Wulfhere became a powerful player in the shifting power struggle for territory and through military action against the West Saxons, took over much of the Thames valley. He conquered the Isle of Wight and the Meon valley and replaced Oswiu as the overlord of the South. In “The Life of Wilfrid” the writer Eddius describes Wulfhere as “a man of proud mind and insatiable will”.
In 664AD Ecgfrith was made king of Deira and, following his father’s death on February 15th 670AD, became King of Northumbria. He had married Aethelthryth the daughter of King Anna of East Anglia in 660AD, but she took the veil on his succession, causing him to quarrel with Wilfrid, Archbishop of York who was banished from the kingdom and whom he blamed for her conversion. She escaped from her seclusion the next year and fled to her estates in Ely where she founded a double monastery, the origin of the great medieval abbey that stands there today.
In his place, Ecgfrith appointed two bishops to rule separate parts of his kingdom. Ecgfrith’s quarrel with Wilfrid is thought to centre on Wilfrid’s insistence on the Roman version of Christianity as against the general northern preference for the Celtic style, plus blaming Wilfrid for persuading Queen Aethelthryth to enter a monastery. He was to know no rest however; the Picts had again risen and created a sub kingdom in the north that they called Lothian. Ecgfrith invaded the territory and reclaimed it for Northumbria.
The Chronicle records that in August 678AD; a comet appeared in the sky and shone every morning for three months “like the beam of the sun”. This was reckoned a bad omen and there was much fear in the land.
A flavour of the shifting tides of attacks, invasions and dynastic plotting of the time can be seen in his battles against the Mercian king Aethelred, during which he seized the island of Lindsey. This is despite the fact that Ecgfrith had married his sister Osthryth to Aethelred. In 679AD he fought another battle with Aethelred by the River Trent. His brother Elfwyne was killed and, following truce talks arranged by Theodore of Canterbury, Lindsey was returned to Mercia.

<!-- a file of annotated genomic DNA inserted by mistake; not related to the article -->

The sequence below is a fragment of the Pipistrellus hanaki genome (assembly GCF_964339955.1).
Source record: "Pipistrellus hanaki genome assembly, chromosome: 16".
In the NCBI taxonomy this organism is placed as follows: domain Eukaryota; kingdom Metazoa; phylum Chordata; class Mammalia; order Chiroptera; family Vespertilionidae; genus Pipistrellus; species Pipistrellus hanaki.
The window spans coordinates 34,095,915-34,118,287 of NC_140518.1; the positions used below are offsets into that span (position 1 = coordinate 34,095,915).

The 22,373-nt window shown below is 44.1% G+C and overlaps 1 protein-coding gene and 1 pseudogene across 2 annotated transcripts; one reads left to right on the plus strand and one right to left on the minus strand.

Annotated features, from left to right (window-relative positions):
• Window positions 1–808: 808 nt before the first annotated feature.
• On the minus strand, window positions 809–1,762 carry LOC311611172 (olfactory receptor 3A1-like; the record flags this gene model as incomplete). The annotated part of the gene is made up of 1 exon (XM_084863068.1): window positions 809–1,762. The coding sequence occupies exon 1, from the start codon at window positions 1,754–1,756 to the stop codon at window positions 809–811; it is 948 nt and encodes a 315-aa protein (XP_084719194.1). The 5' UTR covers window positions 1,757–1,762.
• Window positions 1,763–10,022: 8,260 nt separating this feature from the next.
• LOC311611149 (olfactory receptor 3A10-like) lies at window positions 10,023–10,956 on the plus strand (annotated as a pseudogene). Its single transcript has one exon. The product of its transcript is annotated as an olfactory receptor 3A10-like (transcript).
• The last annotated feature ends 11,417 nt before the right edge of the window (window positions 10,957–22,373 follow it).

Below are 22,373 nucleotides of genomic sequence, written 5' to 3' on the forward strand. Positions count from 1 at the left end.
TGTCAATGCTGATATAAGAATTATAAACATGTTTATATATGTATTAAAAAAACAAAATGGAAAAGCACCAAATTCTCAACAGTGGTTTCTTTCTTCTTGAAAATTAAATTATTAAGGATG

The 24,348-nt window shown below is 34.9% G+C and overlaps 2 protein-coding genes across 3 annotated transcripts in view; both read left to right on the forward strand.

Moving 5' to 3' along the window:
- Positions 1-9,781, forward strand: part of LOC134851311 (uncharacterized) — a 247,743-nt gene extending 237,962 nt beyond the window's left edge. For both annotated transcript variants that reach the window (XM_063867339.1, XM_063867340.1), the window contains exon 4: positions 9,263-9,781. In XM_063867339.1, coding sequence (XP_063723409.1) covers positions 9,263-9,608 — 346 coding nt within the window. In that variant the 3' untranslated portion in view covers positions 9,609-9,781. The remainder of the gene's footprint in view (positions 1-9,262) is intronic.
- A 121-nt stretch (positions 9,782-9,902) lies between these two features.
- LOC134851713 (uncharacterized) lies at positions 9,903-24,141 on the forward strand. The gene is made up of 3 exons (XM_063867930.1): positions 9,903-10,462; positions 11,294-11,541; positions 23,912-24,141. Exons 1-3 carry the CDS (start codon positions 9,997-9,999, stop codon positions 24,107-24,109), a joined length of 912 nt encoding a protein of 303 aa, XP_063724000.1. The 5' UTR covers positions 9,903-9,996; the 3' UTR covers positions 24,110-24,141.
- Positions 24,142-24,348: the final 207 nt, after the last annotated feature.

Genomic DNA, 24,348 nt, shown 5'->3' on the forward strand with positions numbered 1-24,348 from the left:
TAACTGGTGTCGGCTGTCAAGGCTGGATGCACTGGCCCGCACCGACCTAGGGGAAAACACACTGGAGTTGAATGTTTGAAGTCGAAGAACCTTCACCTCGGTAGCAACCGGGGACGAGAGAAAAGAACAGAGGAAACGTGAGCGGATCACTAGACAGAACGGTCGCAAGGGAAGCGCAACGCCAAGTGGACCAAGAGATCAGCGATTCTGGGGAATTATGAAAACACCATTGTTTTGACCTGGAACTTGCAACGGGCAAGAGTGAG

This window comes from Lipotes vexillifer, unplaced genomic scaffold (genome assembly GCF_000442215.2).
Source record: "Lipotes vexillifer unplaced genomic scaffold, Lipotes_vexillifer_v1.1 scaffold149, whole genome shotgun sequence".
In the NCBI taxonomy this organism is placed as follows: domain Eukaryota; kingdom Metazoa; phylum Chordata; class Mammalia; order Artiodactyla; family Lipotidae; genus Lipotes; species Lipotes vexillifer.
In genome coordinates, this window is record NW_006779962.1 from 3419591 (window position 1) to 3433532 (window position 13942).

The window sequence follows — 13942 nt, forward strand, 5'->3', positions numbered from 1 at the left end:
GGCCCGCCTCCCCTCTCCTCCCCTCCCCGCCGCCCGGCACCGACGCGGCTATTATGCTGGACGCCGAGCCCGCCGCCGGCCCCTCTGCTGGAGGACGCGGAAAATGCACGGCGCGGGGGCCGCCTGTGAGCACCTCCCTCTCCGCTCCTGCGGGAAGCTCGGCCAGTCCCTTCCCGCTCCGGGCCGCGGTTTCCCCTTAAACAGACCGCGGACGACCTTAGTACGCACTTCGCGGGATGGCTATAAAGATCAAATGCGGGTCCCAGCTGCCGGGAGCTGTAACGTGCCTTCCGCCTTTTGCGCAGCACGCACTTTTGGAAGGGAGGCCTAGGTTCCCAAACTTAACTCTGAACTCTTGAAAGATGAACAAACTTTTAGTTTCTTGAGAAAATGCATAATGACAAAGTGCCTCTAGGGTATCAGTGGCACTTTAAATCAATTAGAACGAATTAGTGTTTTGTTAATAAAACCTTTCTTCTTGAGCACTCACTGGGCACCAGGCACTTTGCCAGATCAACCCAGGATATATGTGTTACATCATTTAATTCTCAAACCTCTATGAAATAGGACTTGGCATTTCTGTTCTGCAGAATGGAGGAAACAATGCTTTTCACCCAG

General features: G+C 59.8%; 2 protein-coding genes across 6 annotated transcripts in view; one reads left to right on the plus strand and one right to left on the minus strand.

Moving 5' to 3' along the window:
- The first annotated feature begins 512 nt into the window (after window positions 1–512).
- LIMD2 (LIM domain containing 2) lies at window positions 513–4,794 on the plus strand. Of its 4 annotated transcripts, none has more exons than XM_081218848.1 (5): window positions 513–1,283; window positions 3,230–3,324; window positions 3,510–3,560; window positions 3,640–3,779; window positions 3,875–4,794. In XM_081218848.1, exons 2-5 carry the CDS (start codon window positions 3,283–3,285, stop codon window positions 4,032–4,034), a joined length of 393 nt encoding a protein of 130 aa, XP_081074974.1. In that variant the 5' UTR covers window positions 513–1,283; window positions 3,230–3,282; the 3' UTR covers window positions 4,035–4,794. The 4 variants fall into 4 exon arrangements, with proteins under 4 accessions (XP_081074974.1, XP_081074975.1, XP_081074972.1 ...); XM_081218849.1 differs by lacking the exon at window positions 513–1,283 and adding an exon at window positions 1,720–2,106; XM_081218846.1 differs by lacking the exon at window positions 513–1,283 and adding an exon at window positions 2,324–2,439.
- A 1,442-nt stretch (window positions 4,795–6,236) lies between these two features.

In Sussex, the land of the South Saxons, (from the Old English Sud Seax), first invaded by King Aelle in 491AD, they were not finding things easy. The incessant wars with Wessex over territory in the west known as “The Meon” an area opposite the Isle of Wight and also over parts of what is now Surrey had weakened the kingdom and resulted in many changes of ruler. We also know that when Bishop Wilfrid was exiled from Northumbria he settled in Sussex in the late seventh century and began converting its inhabitants.
Bede records that Wilfrid somehow relieved a famine that occurred in the area and King Aethelwalh of Sussex granted Wilfrid 87 Hides of land near Selsey as a reward. This land became the seat of the South Saxon bishopric right up to the Norman invasion. Wilfrid was to play an important role in many of the events of the coming years until finally regaining his See of York.
With the seventh century coming to a close, it can be seen that the various territories, kingdoms and borders of the invaders were beginning to harden into something more permanent. The century had seen bitter and prolonged fighting throughout the land with large tracts of territory being won and lost by the various rulers. The strongest of these had by now established their borders and created some form of quid pro quo with their neighbours. The north was dominated by Northumbria, the midlands by Mercia, East Anglia by the Anglians and East Saxons, Wessex by the West Saxons, the south coast by the South Saxons with the Jutes holding Kent, with the original native Britons being consigned to Wales, Ireland, Scotland and the Devon/Cornwall peninsula known as Dumnonia.